“Movie 43” begins with a narrative that plays as the wraparound story, involving a faded star (Dennis Quaid, dressed like Justin Bieber for no apparent reason) accosting a movie executive and begging him to make his dream film, which turns out to be a series of unconnected shorts mostly obsessed with genitals. As this story continues, characters begin to react in increasingly inexplicable ways as the narrative falls away, walking in and out of the short without rhyme or reason, until a fourth-wall breakdown in the narrative, a tactic that feels less like a comedy skit, and more like a distant, dopey relative of Dennis Hopper’s “The Last Movie.”
Others proceed with all sorts of scatological concerns: Carr’s bit, involving a couple (Chris Pratt, Anna Faris) wanting to experiment with scat misjudges the amount of laughs that can come from splattered waste. Others, like a Griffin Dunne-directed supermarket seduction between Emma Stone and Kieran Culkin, conversely carry the sort of Dadaist inspiration of the best of ten-to-one “Saturday Night Live” sketches. Unfortunate that the segment, which features Stone giving the most committed performance in the entire film, fails to land on a sufficient punchline, as each short seems like it’s in a hurry to get to the next.
The worst sketches seem to revel in unfortunate biases from their makers. Elizabeth Banks helms a short bit where young Chloe Moretz has her period, leading to father Matt Walsh, boyfriend Jimmy Bennett, his big brother Christopher Mintz-Plasse and an always-welcome Patrick Warburton to ickily ostracize her and misinterpret her basic biology, a gag that is neither incisive nor funny. Ratner’s sketch, involving Seann William Scott and Johnny Knoxville fighting off a foul-mouthed leprechaun (Gerard Butler), involves callous, gratuitous bloodshed, ending with the prospect of a fairy prostitute promising fellatio. Ratner has received criticism that has been undeservedly harsh over the years, but his views towards broad comedy and sexuality remain consistently below-juvenile.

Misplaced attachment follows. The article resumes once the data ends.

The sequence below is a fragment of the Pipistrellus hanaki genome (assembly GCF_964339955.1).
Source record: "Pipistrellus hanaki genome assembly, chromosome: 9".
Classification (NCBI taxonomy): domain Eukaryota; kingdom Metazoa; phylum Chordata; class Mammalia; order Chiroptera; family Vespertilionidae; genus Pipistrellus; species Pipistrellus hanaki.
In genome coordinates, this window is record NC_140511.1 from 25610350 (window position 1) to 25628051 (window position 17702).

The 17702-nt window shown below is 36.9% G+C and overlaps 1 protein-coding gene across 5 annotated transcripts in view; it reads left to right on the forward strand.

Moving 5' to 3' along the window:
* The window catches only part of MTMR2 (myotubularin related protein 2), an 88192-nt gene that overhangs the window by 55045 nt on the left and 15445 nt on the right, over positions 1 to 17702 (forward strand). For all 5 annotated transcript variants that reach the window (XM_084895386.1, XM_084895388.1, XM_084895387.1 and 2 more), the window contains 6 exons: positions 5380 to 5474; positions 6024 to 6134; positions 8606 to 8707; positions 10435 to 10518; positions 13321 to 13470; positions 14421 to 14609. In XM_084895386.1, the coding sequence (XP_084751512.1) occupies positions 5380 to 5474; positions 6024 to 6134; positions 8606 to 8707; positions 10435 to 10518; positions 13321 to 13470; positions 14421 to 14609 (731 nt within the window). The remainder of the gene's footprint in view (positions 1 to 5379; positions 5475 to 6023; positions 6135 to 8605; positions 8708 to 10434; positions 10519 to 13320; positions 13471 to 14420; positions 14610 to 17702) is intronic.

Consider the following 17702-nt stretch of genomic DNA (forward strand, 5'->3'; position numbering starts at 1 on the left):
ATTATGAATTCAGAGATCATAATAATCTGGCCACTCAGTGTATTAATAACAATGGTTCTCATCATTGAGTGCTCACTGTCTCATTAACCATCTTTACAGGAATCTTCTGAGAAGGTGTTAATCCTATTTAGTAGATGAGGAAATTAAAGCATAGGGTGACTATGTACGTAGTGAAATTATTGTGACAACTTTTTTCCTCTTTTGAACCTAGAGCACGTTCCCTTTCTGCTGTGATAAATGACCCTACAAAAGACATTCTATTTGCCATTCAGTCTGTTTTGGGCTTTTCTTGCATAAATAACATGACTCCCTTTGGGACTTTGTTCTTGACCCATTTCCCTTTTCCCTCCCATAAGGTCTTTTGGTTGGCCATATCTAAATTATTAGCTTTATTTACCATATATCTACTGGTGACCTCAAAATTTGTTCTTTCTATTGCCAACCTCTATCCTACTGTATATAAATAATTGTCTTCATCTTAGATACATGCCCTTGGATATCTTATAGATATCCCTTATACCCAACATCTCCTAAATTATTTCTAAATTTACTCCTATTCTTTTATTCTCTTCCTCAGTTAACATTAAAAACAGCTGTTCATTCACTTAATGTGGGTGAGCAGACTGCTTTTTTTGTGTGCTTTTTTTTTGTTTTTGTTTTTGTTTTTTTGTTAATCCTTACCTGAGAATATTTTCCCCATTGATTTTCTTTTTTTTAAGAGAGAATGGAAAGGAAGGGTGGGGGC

“Movie 43” isn’t a total failure, in that fans of lowbrow gross-out comedy will have plenty of options during the film’s runtime, the magic of an anthology picture being that you must only wait a little while until a particularly joyless segment will end. But as far as getting a taste of the voices of American comedy, it falls way short. The only entry to capture a particularly idiosyncratic voice is the final installment from former Troma hand James Gunn, who reveals that, despite the mainstream recognition that’s about to come from directing Marvel’s “Guardians of the Galaxy,” his mind remains affectionately deranged. Gunn’s short combines the tacky plastic sweetness of a sitcom about a pushy cat interrupting the love affair between a normal couple (Josh Duhamel, Elizabeth Banks) with the extreme bad taste of his earlier work, taking the idea of a particularly perverted feline to its likely conclusion, and then even farther. Gunn’s short, inexplicably banished to the middle of the end credits, is the only sketch here with an actual ending, reflecting, for once, an actual comedic vision, however diseased. Sadly, it plays at the moment where it’s likely that most audience-goers will have had their fill of the arbitrary chaos of “Movie 43,” an oddity recommended for only the most fervent, undemanding comedy junkies. [C]